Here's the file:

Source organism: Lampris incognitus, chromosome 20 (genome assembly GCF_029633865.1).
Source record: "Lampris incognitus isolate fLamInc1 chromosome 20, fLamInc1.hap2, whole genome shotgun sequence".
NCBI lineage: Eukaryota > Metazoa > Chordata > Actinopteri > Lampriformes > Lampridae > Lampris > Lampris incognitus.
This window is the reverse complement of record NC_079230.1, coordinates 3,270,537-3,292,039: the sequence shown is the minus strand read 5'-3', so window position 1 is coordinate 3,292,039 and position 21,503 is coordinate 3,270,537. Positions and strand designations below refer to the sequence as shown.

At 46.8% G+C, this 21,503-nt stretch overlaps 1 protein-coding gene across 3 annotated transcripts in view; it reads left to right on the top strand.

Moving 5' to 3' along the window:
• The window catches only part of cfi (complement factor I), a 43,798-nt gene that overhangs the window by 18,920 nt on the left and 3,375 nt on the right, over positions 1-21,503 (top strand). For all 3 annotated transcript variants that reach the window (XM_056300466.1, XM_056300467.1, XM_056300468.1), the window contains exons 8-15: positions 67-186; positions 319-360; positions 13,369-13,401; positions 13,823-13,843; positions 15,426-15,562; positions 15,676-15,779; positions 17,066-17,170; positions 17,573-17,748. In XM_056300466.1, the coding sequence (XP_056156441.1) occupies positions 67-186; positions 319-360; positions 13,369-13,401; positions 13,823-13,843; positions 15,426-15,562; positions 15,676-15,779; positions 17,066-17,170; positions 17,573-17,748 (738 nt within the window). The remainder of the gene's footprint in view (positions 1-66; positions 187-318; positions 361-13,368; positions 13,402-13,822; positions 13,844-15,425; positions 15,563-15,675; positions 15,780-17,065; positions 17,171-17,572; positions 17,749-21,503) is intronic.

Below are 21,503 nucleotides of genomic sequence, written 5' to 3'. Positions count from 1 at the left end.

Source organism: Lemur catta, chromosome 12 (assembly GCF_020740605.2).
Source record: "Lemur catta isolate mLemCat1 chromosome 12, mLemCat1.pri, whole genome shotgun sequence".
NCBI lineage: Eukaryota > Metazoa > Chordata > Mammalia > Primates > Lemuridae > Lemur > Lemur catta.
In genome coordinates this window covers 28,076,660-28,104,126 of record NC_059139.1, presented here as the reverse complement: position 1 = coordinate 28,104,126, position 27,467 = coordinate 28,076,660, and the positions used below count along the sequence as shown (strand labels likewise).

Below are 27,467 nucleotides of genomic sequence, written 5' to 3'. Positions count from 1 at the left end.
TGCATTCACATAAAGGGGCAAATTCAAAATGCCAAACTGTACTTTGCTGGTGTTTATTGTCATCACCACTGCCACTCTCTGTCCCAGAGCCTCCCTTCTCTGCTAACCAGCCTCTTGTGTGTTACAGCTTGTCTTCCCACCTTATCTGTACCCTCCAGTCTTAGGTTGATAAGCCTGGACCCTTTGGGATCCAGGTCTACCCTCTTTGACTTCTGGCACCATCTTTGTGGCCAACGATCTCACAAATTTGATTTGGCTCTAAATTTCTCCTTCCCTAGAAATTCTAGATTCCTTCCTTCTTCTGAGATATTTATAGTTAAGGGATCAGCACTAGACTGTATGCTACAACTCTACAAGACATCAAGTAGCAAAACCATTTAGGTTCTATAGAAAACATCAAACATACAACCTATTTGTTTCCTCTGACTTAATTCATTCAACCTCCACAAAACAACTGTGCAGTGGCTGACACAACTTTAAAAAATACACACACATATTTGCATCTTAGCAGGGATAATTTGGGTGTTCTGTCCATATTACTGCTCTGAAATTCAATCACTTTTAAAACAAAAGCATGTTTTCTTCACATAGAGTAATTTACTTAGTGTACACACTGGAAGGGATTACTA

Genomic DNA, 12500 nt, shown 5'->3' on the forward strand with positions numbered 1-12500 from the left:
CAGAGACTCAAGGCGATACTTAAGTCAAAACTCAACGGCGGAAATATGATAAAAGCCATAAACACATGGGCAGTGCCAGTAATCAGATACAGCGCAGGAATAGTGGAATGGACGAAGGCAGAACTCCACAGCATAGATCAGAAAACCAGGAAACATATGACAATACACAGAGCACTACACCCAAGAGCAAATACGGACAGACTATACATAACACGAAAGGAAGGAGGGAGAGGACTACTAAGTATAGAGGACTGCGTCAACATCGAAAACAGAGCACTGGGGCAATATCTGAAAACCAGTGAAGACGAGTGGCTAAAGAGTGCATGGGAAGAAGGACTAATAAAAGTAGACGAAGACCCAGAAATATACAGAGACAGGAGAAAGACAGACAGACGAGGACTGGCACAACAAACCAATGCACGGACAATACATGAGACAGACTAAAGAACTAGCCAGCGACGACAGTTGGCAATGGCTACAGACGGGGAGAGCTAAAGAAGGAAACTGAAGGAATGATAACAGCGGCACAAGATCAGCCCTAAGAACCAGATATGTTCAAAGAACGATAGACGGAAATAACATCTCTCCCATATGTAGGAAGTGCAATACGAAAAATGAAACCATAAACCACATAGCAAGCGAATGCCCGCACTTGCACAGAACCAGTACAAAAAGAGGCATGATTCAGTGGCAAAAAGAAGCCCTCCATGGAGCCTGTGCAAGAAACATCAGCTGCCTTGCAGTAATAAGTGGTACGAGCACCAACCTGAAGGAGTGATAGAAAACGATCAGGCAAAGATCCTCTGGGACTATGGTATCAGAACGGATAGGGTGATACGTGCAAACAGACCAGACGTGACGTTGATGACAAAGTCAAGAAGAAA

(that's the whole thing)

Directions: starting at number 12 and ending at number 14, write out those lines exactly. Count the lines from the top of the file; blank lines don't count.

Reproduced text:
In genome coordinates this window covers 28,076,660-28,104,126 of record NC_059139.1, presented here as the reverse complement: position 1 = coordinate 28,104,126, position 27,467 = coordinate 28,076,660, and the positions used below count along the sequence as shown (strand labels likewise).

Below are 27,467 nucleotides of genomic sequence, written 5' to 3'. Positions count from 1 at the left end.
TGCATTCACATAAAGGGGCAAATTCAAAATGCCAAACTGTACTTTGCTGGTGTTTATTGTCATCACCACTGCCACTCTCTGTCCCAGAGCCTCCCTTCTCTGCTAACCAGCCTCTTGTGTGTTACAGCTTGTCTTCCCACCTTATCTGTACCCTCCAGTCTTAGGTTGATAAGCCTGGACCCTTTGGGATCCAGGTCTACCCTCTTTGACTTCTGGCACCATCTTTGTGGCCAACGATCTCACAAATTTGATTTGGCTCTAAATTTCTCCTTCCCTAGAAATTCTAGATTCCTTCCTTCTTCTGAGATATTTATAGTTAAGGGATCAGCACTAGACTGTATGCTACAACTCTACAAGACATCAAGTAGCAAAACCATTTAGGTTCTATAGAAAACATCAAACATACAACCTATTTGTTTCCTCTGACTTAATTCATTCAACCTCCACAAAACAACTGTGCAGTGGCTGACACAACTTTAAAAAATACACACACATATTTGCATCTTAGCAGGGATAATTTGGGTGTTCTGTCCATATTACTGCTCTGAAATTCAATCACTTTTAAAACAAAAGCATGTTTTCTTCACATAGAGTAATTTACTTAGTGTACACACTGGAAGGGATTACTA